Friday, February 14, 2014

When You Just Gotta Get the Yarn

 I didn't think I had enough of my new color way Polar Vortex so dyed up a bunch right before the most recent storm hit. I took it over to Claire's, who takes the large skeins of yarn and using an electric skein winder, makes smaller skeins, that are then ready for sale.

But we got dumped on with over a foot of snow, making their driveway difficult to get up or down. So they got their little toboggan out, loaded up the yarn, and pulled it around the bend and down the snow packed hill.

Thanks to Claire and Grace, we're stocked full of the color Polar Vortex.

Here's a little video of the yarn sled.

Yarn…Will you be my valentine?

I'm all set up for the Sweet Sale.

One day only.

Saturday, February 15. 10-5.

Houston dug out the entire driveway, shovel full by shovel full.

I had seen this cute idea on Pinterest and had to do it. I made about 20 heart garlands and hung them from string from my very high ceilings in the studio. I LOVE this!

When the heat is on, it blows the hearts, making them dance.

I'll be debuting my new color way…Orchid, the 2014 Color of the Year. It's actually Radiant Orchid, but I'll just stick to Orchid. 

Another new color way…Polar Vortex. A lovely combo of blue, grey and cream.

We've had our fill of the Polar Vortex this year, but I hope this color way lives on.

Plenty of Samba dyed up. Love that alpaca!

and plenty of kits for the Stars & Moons shawl.

Hot off the kiln, buttons to complement Orchid.

Krista has made a few adorable baby booties out of felted sweaters.

…and sewn some hot pads out of whimsical fabric.

my line of 're-imagined' vintage jewelry and felt brooches.

I made a new batch of goat's milk soap.

Including a valentine soap, 'Heartsong'.

Goes perfectly with this luxurious hand knit washcloth, made with super chunky chenille yarn.

I hope you can make it out tomorrow. Natalie and I will be ready!

Sunday, February 09, 2014

Ice Day

I am the morning mist dancing in the crystal air.

 secret ministry of frost
shall hang them up in silent icicles,
quietly shining to the quiet Moon.

Late lies the wintry sun a-bed,
A frosty, fiery sleepy-head;

Thick blows my frosty breath abroad;
And tree and house, and hill and lake,
Are frosted like a wedding cake.

Goodnight frosty day.

Tuesday, February 04, 2014

Spin It!

Big news! I'm taking the leap and having my very own Dancing Leaf Farm yarn spun. It is not from my own sheep (as I only have four at the moment) but I've thought and thought about a blend that is hopefully unique and fiber folks will like. Last week Audrey and I took a drive up to a small spinning mill in rural Pennsylvania. Audrey is my yarn advisor, as she is a much better knitter than me and knows more about the weights of yarn and its properties. Switzer's Fiber Mill is nestled into a hillside, along a creek, down a country lane.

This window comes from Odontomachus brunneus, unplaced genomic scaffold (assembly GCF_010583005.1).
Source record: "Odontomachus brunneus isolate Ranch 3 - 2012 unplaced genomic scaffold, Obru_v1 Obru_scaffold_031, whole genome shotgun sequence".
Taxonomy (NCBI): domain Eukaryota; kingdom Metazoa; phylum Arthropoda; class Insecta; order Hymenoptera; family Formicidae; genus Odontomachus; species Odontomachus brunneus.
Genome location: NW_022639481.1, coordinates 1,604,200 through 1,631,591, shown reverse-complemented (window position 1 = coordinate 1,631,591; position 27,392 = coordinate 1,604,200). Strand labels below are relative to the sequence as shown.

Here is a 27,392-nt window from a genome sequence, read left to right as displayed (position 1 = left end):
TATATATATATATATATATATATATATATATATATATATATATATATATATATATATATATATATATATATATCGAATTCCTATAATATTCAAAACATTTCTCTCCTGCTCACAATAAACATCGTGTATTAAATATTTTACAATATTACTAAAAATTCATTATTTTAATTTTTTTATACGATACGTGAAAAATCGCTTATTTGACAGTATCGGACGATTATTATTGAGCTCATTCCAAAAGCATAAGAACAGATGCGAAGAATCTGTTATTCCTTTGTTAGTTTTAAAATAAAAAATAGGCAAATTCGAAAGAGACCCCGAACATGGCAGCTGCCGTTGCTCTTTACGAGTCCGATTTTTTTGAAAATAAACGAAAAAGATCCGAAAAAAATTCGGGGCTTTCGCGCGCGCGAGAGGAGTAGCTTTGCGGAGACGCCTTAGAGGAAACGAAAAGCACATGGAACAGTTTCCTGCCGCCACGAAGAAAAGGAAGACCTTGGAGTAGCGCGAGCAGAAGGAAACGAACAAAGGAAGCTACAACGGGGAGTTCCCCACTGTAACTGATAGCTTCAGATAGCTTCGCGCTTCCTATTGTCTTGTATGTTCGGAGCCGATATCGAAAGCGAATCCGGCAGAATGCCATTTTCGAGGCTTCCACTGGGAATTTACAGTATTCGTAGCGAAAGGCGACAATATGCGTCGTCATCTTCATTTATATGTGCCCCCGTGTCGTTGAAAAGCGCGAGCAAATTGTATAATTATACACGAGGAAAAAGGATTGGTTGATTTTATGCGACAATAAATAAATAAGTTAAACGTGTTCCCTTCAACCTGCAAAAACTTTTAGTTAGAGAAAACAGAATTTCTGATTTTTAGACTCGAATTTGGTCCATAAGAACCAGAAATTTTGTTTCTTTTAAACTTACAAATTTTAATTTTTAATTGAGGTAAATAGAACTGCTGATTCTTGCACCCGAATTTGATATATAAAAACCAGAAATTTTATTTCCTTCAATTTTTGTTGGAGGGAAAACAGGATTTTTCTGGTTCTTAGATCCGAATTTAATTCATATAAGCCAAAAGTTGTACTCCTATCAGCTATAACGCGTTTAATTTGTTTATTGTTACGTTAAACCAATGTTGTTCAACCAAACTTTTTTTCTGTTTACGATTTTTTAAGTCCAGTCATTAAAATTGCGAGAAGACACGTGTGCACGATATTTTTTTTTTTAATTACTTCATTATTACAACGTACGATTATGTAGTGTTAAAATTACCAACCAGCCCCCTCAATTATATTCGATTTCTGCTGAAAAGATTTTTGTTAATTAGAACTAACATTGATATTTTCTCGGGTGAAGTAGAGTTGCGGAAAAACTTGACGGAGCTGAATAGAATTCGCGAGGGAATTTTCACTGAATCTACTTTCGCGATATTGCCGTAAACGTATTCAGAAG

Heather Switzer runs the mill along with her husband, cousin and a few employees/friends. 

I brought finished roving (the wool had already been washed and carded) to be spun into two different weights of yarn. If one is bringing raw wool, it is first weighed...

…then washed in scalding hot water to remove the lanolin and dirt.

It's then lifted and the water drained from the fleece.

Custom made drying racks.

Look at all that clean fluff!

It's then put through a picker (which I don't have a photo of) but it basically fluffs the wool up so it's easier to put into the drum carder (pictured above). The drum carder is a series of cylinders with 'teeth' on them to align the fibers so they can made into roving.

Taking roving and making pencil roving (narrow roving).

Bins and bins of fine roving.

It is then set up on the spinning machine. Heather is setting it up now.

These are the gears that change out depending on what type of yarn you're having spun. Thickness, spin diameter, plies, all factor in to what gears are used.

Their daughter, Lily, has grown up in the mill and knows all about the machinery, what to stay away from when it's operating and what each machine does.

She even has her very own yarn winder.

To scoot around the mill easier, she can choose from any of these rides.

After the wool is spun into yarn, it can then be plied. This makes for a more even yarn for knitting. Most yarn is a two-ply.

It is then wound into skeins, ready for sale or dying.

This is the cone winder. I'm having my yarn made into skeins as that is how I dye it. I'm having a worsted weight and a sport weight spun so look for their debut at the April studio tour! I have to name the yarns yet. I try to stick to dance names (because of Dancing Leaf Farm). Any ideas?